A New Way to Recycle Perovskite Used in Solar Cells

A team of researchers at the Hebrew University of Jerusalem have come up with a new method to produce recyclable perovskite used in solar cells, according to a paper published in the Proceedings of the National Academy of Sciences. The process is expected to have a lasting impact on the solar sector.

The emerging field of perovskite solar cells has opened new doors for researchers, slowly gaining popularity and acceptance among other solar technologies. But one thing that goes against the perovskite cells is that it poses environmental challenges due to degradation over a period. The degrading photoactive materials usually situated between the layers inhibit cell recycling.

The researchers investigated a structure of perovskite cells composed of chemically and thermally stable oxides, including applying the photoactive perovskite material as a final step. This structure allows for removing and replacing degraded perovskite, with a full restoration of photovoltaic characteristics.

The solar cells prepared using this structure demonstrated a power conversion efficiency of 11.08% with a high open-circuit voltage of 0.988 V.


Illustration of the FTO/mpTiO2/mpZrO2/mpITO cell design

The researchers developed a screen-printed three-layered all-nanoparticle network as a rigid framework for a perovskite active layer. This matrix enables perovskite to percolate and form a complementary photoactive network. Two porous conductive oxide layers, separated by a porous insulator, serve as a chemically stable substrate for the cells.

As per the research paper, the mesostructured triple-oxide perovskite solar cells revealed high stability. These properties are derived from the unique scaffold and the interlaced perovskite network, which is crystallized within its cavities. Other than being fully printable, the cells were proven to be entirely renewable.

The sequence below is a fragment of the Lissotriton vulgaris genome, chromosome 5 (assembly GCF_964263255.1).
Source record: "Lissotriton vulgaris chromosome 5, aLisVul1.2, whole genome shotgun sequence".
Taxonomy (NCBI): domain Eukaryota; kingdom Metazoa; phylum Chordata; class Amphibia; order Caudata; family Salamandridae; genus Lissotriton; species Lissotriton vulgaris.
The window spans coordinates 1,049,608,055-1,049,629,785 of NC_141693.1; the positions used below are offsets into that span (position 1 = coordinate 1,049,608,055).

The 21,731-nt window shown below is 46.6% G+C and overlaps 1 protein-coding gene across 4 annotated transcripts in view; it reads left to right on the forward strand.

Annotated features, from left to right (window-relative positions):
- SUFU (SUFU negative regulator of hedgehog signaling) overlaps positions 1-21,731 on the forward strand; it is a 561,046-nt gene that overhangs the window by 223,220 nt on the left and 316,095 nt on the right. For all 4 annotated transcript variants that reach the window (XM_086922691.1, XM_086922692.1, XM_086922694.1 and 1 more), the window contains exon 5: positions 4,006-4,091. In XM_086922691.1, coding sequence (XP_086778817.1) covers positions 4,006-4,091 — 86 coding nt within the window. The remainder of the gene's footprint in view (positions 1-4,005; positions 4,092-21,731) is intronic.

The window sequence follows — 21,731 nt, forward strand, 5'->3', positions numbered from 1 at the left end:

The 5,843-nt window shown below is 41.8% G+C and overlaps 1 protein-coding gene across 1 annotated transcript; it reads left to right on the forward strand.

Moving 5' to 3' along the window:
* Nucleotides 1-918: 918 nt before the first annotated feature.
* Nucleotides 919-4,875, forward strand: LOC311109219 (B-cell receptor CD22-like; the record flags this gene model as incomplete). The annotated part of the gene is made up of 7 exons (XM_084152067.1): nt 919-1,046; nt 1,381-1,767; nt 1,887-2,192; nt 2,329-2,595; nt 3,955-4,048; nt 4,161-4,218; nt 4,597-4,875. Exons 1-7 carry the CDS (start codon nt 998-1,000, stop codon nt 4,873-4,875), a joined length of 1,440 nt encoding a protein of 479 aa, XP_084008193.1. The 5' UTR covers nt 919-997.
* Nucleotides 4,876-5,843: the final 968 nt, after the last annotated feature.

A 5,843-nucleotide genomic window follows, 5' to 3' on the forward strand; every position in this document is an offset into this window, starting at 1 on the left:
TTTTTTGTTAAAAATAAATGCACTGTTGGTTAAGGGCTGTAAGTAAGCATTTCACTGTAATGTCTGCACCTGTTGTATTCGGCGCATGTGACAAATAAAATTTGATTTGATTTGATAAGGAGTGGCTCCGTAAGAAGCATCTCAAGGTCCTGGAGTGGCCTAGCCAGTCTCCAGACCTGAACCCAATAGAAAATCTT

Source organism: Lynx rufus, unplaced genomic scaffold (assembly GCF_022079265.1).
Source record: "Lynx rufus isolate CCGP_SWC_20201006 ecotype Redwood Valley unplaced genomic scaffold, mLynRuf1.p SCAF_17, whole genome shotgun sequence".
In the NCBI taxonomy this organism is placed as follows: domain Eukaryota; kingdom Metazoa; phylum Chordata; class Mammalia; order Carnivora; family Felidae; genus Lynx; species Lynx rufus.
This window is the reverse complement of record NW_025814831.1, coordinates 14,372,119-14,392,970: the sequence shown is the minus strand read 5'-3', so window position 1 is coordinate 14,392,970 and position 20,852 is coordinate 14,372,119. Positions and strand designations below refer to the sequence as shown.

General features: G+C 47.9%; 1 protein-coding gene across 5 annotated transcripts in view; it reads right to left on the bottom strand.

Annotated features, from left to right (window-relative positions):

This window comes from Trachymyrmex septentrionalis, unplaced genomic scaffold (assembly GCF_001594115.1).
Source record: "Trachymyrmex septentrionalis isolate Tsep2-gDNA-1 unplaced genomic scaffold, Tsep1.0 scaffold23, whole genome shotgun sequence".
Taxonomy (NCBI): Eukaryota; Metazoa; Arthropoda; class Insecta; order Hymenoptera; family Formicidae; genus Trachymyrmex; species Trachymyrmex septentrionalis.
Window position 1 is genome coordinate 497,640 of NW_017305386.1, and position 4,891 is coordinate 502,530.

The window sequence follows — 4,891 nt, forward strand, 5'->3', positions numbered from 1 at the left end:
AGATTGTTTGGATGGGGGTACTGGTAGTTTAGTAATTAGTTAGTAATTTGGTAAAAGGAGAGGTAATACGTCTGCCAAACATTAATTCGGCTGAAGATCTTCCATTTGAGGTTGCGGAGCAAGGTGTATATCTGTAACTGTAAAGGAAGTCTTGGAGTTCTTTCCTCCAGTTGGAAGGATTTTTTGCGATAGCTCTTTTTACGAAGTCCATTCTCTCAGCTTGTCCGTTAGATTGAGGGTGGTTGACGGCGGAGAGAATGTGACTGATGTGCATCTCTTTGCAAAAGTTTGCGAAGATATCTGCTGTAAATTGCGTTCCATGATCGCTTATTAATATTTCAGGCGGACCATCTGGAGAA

The scaffold demonstrated a striking thermal and chemical stability, allowing for the removal of the perovskite while keeping the substrate intact. The application of a new perovskite instead of a degraded one exhibited a full regeneration of all photovoltaic properties. The exclusive recycling of the photoactive materials from solar cells paves the way for more sustainable green energy production in the future.

In October this year, a team of researchers from the Australian Research Council Center of Excellence in Exciton Science claimed that they had developed a process that could enhance perovskite cells’ commercial use. The research tackled bandgap instability due to light-induced phase segregation in mixed-halide perovskites that presents a significant challenge for their future commercial use.

Earlier, the researchers at Iowa State University came up with an innovative way to stabilize perovskite cells at high temperatures. They developed a technique that made the material more stable at higher temperatures.